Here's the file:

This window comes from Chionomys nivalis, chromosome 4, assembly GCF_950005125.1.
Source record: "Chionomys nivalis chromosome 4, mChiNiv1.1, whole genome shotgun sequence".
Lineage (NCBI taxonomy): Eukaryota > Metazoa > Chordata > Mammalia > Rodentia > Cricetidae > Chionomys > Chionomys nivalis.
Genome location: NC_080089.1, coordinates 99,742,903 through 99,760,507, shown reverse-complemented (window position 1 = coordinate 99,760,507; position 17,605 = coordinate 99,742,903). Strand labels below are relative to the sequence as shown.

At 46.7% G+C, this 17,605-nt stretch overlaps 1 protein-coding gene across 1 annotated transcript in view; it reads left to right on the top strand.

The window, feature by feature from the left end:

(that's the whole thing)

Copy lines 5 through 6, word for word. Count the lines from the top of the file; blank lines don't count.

At 46.7% G+C, this 17,605-nt stretch overlaps 1 protein-coding gene across 1 annotated transcript in view; it reads left to right on the top strand.

The window, feature by feature from the left end: